I was going to blog about suicide this week, and probably should have, but then VegFest was happening. No, festivals are not more important than lives, but this particular festival saves many lives. The focus is on changing the world by putting a stop to animal abuse, whether in the form of factory farm cruelty, which, unless you are determined to stick your head in the sand, is well documented in the multitude of documentaries out there, or the use of animals in entertainment, or puppy mills, or shipping live horses to Japan for slaughter, or by rescuing stray and unwanted animals. The vendors offer us alternatives to eating the standard meat and potatoes, and, believe me, vegan food has come a very long way. Not only are you taking a stand against factory farming, which is where we get the majority of all meat, poultry and dairy products, but you are doing your body a favour by not contaminating it with hormones and antibiotics fed to the animals to produce more meat and combat diseases. This isn’t a case of some bleeding heart liberal trying to persuade you to give up meat solely for the sake of the lives of the animals, though this is definitely motivation. This is the way the world is heading and I’m inviting you to join in the movement to save ourselves.
We scoff at other cultures for eating dogs and cats, but honestly, what is the difference? Cows, pigs, sheep, chickens and turkeys are animals, too. And they are sentient beings. As Sir Paul McCartney expressed so well, “If slaughterhouses had glass walls, everyone would be a vegetarian.” It is true. If you actually saw how your steak came to be on your plate, I’m pretty sure you wouldn’t want to eat it. Gandhi said, “The greatness of a nation and its moral progress can be judged by the way in which its animals are treated.” Chew on that for a while and take a look around you.
This event brings together vendors from all over the city and sometimes from across the country as cruelty-free food, clothing and other products are promoted and sold, while speakers take turns on the stage, educating those strolling through the grounds. My daughter, Rebekah, and I headed to the “Hearts Choices” food truck as soon as we arrived. I purposely skipped breakfast so that I could indulge in some good old-fashioned street food. Last year, that particular vendor had an hour to two-hour wait in line, so I wanted to get there before the crowds. It was well worth it! The jackfruit poutine was a gastronomical celebration. My taste buds were swooning. Years ago, I discovered “Hearts Choices” at the Calgary Farmer’s Market. Since then, they have branched out with two cafés and a food truck while maintaining their spot at the Calgary Farmer’s Market and adding a new market location. Nan, the owner, is an amazingly down to earth lady, always ready to help. She is such an incredibly hard worker, I’m tickled she has had so much well-deserved success with her business.
Another success story is the lady who had a spot next to me at the market I worked at in 2015 when I began “Quinntessentially Vegan”. She just had a few products for sale, as did I, but quickly earned her reputation for quality raw food. Laura now has her products in many retail outlets around Alberta, including Community Natural Foods and Blush Lane in Calgary. The name of her business is “Little Tucker” and she makes outstanding snickers bars, besides an array of bites, tarts and cheesecakes, all raw, plant-based, gluten, dairy and refined sugar free.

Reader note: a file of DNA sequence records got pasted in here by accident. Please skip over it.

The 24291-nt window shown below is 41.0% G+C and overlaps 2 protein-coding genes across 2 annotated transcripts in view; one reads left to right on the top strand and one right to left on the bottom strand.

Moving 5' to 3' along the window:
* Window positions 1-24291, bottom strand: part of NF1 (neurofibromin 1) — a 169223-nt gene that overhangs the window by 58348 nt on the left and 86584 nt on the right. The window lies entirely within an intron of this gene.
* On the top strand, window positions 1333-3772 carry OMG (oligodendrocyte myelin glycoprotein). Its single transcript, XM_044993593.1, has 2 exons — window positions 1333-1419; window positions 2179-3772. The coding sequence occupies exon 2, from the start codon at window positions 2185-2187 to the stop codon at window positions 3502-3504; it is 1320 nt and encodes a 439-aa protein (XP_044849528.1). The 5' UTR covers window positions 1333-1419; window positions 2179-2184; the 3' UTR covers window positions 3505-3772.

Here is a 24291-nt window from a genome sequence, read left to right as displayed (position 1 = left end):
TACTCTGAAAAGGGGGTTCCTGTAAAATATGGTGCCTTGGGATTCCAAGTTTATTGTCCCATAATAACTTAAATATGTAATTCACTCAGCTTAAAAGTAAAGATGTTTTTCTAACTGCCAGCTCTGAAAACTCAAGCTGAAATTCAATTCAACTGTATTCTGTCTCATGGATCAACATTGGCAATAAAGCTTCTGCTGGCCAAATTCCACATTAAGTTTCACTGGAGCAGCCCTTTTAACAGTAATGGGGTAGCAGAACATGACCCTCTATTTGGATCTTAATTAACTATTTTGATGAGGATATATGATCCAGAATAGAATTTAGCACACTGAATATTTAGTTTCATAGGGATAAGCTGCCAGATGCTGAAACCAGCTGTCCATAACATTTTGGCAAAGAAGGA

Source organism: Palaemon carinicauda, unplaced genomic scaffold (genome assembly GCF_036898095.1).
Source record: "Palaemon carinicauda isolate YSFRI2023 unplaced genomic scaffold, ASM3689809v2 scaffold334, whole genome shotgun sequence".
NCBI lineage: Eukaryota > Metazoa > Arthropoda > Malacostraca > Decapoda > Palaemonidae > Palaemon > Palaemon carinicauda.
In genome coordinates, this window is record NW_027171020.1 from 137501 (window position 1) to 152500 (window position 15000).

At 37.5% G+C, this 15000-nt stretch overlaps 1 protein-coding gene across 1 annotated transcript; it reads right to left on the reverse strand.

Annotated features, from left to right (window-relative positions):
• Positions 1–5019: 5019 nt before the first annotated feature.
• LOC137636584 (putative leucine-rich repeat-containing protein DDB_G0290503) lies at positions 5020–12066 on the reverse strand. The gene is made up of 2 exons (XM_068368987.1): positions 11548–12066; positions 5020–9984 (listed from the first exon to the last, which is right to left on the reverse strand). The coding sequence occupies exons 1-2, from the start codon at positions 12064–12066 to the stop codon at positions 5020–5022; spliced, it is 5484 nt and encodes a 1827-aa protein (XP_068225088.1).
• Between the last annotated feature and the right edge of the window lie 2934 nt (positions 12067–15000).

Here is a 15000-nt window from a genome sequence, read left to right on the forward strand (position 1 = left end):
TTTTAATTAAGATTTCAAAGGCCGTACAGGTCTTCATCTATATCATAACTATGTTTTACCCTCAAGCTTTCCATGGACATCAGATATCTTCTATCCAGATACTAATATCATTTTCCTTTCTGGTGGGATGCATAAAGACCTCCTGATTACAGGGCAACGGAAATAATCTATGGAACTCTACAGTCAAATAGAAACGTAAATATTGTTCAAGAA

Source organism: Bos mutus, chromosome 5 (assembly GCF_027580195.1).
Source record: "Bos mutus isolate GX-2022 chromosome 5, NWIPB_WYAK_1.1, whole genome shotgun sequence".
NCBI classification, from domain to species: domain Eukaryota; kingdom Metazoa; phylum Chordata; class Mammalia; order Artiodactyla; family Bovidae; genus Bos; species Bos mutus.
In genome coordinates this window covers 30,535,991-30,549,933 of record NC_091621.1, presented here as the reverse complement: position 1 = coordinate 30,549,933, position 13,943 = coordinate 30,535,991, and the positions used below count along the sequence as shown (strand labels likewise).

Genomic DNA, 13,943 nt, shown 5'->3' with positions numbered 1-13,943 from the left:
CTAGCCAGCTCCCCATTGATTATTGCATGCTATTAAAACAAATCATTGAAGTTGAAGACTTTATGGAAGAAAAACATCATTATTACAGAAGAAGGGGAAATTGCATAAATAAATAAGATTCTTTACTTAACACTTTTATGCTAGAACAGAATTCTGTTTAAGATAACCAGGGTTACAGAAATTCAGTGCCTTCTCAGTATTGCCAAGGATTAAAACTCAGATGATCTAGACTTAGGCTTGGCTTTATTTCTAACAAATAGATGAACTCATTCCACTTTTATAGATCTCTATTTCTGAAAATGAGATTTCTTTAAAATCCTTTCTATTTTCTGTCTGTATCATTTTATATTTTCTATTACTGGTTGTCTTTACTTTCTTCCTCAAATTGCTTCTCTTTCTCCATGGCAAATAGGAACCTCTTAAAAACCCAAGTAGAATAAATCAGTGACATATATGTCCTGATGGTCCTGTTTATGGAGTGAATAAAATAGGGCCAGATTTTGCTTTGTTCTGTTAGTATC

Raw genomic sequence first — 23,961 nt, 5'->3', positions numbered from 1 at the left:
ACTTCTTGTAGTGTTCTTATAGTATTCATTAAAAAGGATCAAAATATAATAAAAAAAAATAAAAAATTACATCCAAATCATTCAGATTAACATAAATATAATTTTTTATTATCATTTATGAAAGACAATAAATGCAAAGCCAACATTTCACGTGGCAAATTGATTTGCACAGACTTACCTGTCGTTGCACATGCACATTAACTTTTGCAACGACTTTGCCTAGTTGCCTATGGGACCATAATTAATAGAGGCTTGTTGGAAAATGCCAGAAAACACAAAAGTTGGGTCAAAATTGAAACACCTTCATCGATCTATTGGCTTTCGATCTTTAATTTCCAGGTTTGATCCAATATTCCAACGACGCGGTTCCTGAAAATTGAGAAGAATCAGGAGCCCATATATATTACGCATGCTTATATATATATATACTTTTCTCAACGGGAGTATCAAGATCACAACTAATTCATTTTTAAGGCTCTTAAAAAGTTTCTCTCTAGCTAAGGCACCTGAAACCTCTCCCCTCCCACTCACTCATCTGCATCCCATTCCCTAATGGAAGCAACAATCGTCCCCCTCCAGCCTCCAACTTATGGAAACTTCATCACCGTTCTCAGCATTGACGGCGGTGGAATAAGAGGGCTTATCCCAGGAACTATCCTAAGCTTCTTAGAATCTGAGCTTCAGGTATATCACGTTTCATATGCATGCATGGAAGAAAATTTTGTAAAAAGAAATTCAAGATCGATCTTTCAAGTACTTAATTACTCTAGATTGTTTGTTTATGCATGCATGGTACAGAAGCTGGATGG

Last year’s event, the first one ever in Calgary, was a resounding success, with food vendors selling out half way through the afternoon. This year, despite heavy rain throughout the afternoon, vendors did a remarkable business.
Whether you like it or not, plant-based diets are becoming more popular as we continue to learn about animal cruelty in factory farms. But that is not the only issue here. As we decimate the wild animal populations of the world we are discovering the fall-out is hurting us as well. We need to treasure this earth we have been given stewardship of. It is resilient, but only to a point. If we continue to pollute with plastics and toxic waste and greenhouse gases, it isn’t just the environment we are killing, it is ourselves. The livestock sector produces more CO2 emissions than the transport sector. We destroy the oceans, which produce approximately 70% of the atmosphere’s oxygen. The list goes on…..
I was particularly happy to see a booth representing a plastic-free Calgary. I have long wanted to begin a campaign myself to do away with those plastic grocery bags. Our parents and grandparents did without them. No wonder they roll their eyes when we talk about the environment. Most of our problems either didn’t exist in their day or the footprint was negligible. Those folks were from the depression/war era.
While we can’t change everything in our personal lives, we can all do something. No matter how small our effort is, it is still something. Instead of being part of the problem, let’s be a part of the solution.
My youngest daughter, Hannah, and I watched the movie “Okja” when she came for a sleepover last week. I had no idea what to expect, but if you are looking for a gentler introduction into factory farming, instead of the painful documentaries available, for perhaps your children, I do highly recommend this. There are many documentaries available on this issue, along with other animal rights concerns. Here are links to a few:
Here are a few links to some other animal rights problems such as shark-finning and animals used for entertainment:
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